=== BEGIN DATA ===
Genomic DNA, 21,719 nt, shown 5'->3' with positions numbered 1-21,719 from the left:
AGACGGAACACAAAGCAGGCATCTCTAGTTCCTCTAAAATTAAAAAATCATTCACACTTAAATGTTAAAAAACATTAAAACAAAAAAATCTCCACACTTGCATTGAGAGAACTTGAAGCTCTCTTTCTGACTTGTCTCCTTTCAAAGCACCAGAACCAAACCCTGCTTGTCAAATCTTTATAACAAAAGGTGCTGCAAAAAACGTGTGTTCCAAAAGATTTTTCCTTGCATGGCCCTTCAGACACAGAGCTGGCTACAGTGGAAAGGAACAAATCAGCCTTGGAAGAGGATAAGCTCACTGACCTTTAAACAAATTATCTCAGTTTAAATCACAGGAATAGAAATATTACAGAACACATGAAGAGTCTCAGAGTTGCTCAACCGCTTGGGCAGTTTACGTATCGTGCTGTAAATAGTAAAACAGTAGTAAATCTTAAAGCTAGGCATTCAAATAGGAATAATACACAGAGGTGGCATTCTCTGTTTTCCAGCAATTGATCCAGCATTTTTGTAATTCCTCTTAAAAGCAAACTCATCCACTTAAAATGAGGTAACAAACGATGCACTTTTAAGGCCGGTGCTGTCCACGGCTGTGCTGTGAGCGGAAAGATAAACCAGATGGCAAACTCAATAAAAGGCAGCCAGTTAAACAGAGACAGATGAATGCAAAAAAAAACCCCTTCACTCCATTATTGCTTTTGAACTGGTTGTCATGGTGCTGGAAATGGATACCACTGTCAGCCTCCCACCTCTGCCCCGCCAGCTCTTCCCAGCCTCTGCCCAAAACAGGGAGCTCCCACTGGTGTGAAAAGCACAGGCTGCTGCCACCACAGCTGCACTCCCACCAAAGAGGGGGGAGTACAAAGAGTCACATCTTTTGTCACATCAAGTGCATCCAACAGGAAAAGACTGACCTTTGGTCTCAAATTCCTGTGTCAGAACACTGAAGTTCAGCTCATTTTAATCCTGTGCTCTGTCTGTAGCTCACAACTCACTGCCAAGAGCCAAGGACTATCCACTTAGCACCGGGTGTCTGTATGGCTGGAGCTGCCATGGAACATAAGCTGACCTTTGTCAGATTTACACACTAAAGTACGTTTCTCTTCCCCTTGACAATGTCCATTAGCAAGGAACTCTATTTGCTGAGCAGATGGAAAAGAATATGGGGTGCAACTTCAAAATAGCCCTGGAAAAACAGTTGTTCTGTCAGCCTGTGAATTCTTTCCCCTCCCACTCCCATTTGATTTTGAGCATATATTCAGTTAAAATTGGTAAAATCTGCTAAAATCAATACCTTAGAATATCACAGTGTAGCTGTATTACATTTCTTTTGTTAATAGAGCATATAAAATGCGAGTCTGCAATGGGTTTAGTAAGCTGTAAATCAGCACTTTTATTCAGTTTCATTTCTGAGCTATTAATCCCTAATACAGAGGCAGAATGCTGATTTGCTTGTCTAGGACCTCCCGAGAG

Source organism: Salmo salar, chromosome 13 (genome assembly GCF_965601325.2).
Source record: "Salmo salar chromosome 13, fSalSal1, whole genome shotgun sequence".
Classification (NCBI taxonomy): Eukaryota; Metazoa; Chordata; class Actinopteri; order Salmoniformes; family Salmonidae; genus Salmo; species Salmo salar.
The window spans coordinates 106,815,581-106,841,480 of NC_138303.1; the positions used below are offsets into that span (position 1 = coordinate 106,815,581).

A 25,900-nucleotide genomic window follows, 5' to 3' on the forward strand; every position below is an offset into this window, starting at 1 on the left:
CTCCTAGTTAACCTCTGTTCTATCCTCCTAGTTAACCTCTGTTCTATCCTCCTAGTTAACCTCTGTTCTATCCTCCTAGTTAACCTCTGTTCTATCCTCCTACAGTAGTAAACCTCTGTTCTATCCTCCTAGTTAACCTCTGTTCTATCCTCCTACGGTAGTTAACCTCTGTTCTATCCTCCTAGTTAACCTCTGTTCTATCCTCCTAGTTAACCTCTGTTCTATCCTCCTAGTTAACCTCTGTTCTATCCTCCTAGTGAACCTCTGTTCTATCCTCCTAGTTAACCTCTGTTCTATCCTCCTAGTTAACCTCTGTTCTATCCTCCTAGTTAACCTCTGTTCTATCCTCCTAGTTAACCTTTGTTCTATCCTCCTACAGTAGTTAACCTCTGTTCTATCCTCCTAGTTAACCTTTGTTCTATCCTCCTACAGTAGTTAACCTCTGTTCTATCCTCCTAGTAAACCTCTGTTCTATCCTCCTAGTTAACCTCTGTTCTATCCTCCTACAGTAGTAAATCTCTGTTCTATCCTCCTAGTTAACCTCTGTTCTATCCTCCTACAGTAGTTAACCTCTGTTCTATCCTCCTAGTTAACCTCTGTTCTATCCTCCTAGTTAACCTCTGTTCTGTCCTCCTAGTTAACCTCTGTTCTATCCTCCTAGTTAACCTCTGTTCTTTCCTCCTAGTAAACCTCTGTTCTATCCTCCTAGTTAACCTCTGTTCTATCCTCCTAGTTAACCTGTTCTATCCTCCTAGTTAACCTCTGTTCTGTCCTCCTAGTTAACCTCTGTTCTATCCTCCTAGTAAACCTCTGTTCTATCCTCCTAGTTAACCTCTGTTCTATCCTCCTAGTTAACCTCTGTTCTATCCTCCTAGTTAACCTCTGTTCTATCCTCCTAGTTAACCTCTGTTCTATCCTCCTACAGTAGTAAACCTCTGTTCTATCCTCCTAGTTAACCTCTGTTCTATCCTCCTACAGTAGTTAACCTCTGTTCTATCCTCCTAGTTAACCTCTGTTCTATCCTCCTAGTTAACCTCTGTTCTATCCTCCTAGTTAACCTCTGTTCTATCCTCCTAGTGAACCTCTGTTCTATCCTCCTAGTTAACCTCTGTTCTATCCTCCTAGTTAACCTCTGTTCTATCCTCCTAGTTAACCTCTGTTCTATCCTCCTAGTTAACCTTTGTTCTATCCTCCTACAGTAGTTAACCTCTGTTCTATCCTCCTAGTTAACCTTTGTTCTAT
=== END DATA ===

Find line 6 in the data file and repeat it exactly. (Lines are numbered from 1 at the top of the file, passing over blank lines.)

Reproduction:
The window spans coordinates 106,815,581-106,841,480 of NC_138303.1; the positions used below are offsets into that span (position 1 = coordinate 106,815,581).